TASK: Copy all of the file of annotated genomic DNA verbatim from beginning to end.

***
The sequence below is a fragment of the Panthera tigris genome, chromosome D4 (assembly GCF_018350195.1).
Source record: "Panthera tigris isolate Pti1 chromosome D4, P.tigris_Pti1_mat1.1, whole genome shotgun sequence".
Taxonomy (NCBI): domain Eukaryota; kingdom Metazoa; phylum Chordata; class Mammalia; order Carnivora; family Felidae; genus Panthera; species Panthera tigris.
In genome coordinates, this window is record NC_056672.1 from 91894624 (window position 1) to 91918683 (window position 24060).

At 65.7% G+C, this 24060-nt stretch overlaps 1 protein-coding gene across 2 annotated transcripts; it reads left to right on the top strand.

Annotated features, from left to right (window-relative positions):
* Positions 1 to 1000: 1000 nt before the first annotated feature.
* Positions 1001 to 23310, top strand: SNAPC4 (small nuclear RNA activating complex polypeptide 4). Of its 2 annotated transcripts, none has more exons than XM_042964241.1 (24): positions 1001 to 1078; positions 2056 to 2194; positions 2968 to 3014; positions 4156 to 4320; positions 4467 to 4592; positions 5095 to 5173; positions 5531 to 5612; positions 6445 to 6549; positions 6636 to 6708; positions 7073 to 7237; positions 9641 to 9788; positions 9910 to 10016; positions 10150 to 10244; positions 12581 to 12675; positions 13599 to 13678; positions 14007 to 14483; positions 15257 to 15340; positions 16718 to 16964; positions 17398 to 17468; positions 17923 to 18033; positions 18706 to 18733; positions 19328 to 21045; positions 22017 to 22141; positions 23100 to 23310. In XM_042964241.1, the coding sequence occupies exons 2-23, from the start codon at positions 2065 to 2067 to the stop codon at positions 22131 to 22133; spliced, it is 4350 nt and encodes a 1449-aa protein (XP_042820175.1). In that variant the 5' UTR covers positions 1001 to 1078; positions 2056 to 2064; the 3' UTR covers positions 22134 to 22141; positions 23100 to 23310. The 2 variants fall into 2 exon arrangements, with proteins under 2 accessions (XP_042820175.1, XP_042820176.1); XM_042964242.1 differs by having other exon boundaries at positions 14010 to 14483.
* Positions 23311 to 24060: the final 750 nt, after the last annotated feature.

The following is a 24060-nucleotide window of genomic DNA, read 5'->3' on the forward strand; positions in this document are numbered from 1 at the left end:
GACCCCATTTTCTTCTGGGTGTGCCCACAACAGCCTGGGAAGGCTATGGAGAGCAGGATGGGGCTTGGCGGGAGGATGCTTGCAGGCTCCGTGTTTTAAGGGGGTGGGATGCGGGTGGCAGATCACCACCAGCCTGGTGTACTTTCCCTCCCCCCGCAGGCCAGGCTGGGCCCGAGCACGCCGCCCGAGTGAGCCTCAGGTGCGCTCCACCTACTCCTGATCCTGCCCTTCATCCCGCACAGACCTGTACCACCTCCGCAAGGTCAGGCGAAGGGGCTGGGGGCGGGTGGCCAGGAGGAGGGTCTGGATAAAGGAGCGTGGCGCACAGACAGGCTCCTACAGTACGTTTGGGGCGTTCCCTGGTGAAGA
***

The sequence below is a fragment of the Panthera tigris genome, chromosome D4 (assembly GCF_018350195.1).
Source record: "Panthera tigris isolate Pti1 chromosome D4, P.tigris_Pti1_mat1.1, whole genome shotgun sequence".
Taxonomy (NCBI): domain Eukaryota; kingdom Metazoa; phylum Chordata; class Mammalia; order Carnivora; family Felidae; genus Panthera; species Panthera tigris.
In genome coordinates, this window is record NC_056672.1 from 91894624 (window position 1) to 91918683 (window position 24060).

At 65.7% G+C, this 24060-nt stretch overlaps 1 protein-coding gene across 2 annotated transcripts; it reads left to right on the top strand.

Annotated features, from left to right (window-relative positions):
* Positions 1 to 1000: 1000 nt before the first annotated feature.
* Positions 1001 to 23310, top strand: SNAPC4 (small nuclear RNA activating complex polypeptide 4). Of its 2 annotated transcripts, none has more exons than XM_042964241.1 (24): positions 1001 to 1078; positions 2056 to 2194; positions 2968 to 3014; positions 4156 to 4320; positions 4467 to 4592; positions 5095 to 5173; positions 5531 to 5612; positions 6445 to 6549; positions 6636 to 6708; positions 7073 to 7237; positions 9641 to 9788; positions 9910 to 10016; positions 10150 to 10244; positions 12581 to 12675; positions 13599 to 13678; positions 14007 to 14483; positions 15257 to 15340; positions 16718 to 16964; positions 17398 to 17468; positions 17923 to 18033; positions 18706 to 18733; positions 19328 to 21045; positions 22017 to 22141; positions 23100 to 23310. In XM_042964241.1, the coding sequence occupies exons 2-23, from the start codon at positions 2065 to 2067 to the stop codon at positions 22131 to 22133; spliced, it is 4350 nt and encodes a 1449-aa protein (XP_042820175.1). In that variant the 5' UTR covers positions 1001 to 1078; positions 2056 to 2064; the 3' UTR covers positions 22134 to 22141; positions 23100 to 23310. The 2 variants fall into 2 exon arrangements, with proteins under 2 accessions (XP_042820175.1, XP_042820176.1); XM_042964242.1 differs by having other exon boundaries at positions 14010 to 14483.
* Positions 23311 to 24060: the final 750 nt, after the last annotated feature.

The following is a 24060-nucleotide window of genomic DNA, read 5'->3' on the forward strand; positions in this document are numbered from 1 at the left end:
GACCCCATTTTCTTCTGGGTGTGCCCACAACAGCCTGGGAAGGCTATGGAGAGCAGGATGGGGCTTGGCGGGAGGATGCTTGCAGGCTCCGTGTTTTAAGGGGGTGGGATGCGGGTGGCAGATCACCACCAGCCTGGTGTACTTTCCCTCCCCCCGCAGGCCAGGCTGGGCCCGAGCACGCCGCCCGAGTGAGCCTCAGGTGCGCTCCACCTACTCCTGATCCTGCCCTTCATCCCGCACAGACCTGTACCACCTCCGCAAGGTCAGGCGAAGGGGCTGGGGGCGGGTGGCCAGGAGGAGGGTCTGGATAAAGGAGCGTGGCGCACAGACAGGCTCCTACAGTACGTTTGGGGCGTTCCCTGGTGAAGA